Dependable systems

The central problem in information technology management has shifted. Runaway

systems development projects have given way to a new central concern — that

of making systems dependable.

The road to success is well-known: understand the mission and goals,

design the system with the users in mind, rely on off-the-shelf technology,

take a modular approach and so forth. Solving the Year 2000 problem was

strong proof that if industry and government chief information officers

follow this road, they can successfully manage large initiatives.

Fixing the Year 2000 bug also ushered in the focus on making systems

dependable. This crops up in a variety of guises, which then compete for

resources and create confusion about priorities. The three most common variations

are often heard as cries to:

* Protect critical infrastructures, including federal computer systems,

from cyberthreats.

* Provide confidentiality, integrity and privacy in electronic transactions.

* Ensure reliability and dependability in application software.

Crisis-mongers fill the air with sound and fury to hype each cause.

Those promoting critical infrastructure protection remind us that the keels

of all the U.S. battleships that won World War II were laid before the Pearl

Harbor attack.

In the second case, we are warned by cyberspace's brightest legal scholar — Lawrence Lessig, in his book, Code and Other Laws of Cyberspace — that

industry's very design for the network is destined to undermine freedom

and autonomy.

As for the third point, we are counseled to rise up against a software

industry that dismisses as "undocumented features" bugs that steal, as coldly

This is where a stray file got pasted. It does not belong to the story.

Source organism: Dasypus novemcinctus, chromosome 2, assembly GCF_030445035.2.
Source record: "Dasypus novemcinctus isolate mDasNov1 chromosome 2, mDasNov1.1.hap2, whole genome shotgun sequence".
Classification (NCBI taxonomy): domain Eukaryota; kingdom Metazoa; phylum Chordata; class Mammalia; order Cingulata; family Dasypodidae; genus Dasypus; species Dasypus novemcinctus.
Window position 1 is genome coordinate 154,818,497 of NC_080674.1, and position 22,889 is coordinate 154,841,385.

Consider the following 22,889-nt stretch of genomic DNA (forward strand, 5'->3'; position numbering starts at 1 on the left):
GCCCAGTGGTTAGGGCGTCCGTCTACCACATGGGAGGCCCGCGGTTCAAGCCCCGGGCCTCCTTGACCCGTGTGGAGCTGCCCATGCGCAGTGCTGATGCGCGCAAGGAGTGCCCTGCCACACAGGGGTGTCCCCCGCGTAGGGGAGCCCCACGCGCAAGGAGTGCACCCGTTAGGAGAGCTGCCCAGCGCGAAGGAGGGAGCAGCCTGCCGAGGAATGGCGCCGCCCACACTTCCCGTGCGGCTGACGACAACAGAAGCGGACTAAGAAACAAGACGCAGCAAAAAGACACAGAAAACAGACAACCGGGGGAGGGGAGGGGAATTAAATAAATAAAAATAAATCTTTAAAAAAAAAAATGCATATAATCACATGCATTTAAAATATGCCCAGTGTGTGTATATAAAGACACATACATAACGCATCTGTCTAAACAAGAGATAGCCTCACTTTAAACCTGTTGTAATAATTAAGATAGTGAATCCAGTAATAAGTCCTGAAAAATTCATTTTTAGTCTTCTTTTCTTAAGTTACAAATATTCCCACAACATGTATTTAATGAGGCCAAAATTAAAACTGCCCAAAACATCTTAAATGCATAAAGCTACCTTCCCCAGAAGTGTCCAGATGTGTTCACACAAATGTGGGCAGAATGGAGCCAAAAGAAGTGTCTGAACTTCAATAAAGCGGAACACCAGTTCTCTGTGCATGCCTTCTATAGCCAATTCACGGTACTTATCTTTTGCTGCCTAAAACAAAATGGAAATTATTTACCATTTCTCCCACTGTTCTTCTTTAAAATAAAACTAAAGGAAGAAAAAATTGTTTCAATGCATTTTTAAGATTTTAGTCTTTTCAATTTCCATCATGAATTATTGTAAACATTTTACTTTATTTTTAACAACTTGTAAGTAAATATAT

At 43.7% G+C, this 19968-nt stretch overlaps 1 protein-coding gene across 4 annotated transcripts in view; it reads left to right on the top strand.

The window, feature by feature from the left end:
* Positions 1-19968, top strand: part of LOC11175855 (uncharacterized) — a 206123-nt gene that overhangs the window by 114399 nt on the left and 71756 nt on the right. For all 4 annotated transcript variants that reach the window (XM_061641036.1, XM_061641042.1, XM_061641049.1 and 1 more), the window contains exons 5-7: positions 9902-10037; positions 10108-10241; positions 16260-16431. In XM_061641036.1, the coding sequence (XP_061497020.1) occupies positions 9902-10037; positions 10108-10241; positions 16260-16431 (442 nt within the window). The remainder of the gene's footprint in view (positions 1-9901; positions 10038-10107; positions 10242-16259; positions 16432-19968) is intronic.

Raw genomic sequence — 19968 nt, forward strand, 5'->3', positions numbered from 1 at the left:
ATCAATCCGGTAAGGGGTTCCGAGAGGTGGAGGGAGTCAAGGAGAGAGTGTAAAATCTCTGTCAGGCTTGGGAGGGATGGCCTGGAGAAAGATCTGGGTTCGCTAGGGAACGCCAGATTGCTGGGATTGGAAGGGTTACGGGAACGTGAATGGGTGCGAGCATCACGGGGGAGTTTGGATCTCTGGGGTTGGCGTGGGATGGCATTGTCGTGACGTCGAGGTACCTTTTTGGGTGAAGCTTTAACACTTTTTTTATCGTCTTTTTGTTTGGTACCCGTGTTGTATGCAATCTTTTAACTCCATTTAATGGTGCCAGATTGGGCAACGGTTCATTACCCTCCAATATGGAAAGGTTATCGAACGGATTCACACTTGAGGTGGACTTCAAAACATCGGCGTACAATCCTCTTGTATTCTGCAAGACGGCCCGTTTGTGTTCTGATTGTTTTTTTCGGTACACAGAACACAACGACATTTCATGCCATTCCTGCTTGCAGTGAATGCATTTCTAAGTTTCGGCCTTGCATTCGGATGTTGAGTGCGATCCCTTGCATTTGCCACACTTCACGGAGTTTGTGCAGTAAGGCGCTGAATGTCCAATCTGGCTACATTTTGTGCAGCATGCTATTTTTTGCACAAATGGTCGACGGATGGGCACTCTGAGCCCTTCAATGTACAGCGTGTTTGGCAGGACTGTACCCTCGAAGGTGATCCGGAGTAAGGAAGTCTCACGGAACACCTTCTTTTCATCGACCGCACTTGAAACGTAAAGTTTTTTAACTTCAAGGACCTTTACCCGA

as Jesse James, the productive time of scores of people.

We are at the beginning of what author Lester Thurow calls the third

industrial revolution, one that encompasses IT and its unruly offspring — forces such as biotechnology and globalization. Revolutions are by nature

confusing, contentious and troubling.

Those of us at the helms of craft that ply these turbulent waters must

now adjust our bearings and set a course for the middle way.

The true middle ways are robust "win-wins." They stand above the competing

calls for security, privacy, reliability and free access and create balanced

solutions that serve all interests better. One such solution is U.S. encryption

policy that, in the words of longtime administration critic Rep. Bob Good-latte

(R-Va.), "will protect privacy, promote our national security and allow

U.S. companies to compete with foreign encryption manufacturers."

Like good system designs and well-managed projects, these middle ways

are not born perfect. They grow best from iterative, participative, risk-taking,

cross-functional teams of public- and private-sector experts who struggle

together to achieve a common goal. The goal of creating innovative, dependable

solutions is worthy. We, too, must be.

—McConnell, former chief of information policy and technology at the Office

of Management and Budget and director of the International Y2K Cooperation

Center, is president of McConnell International LLC.


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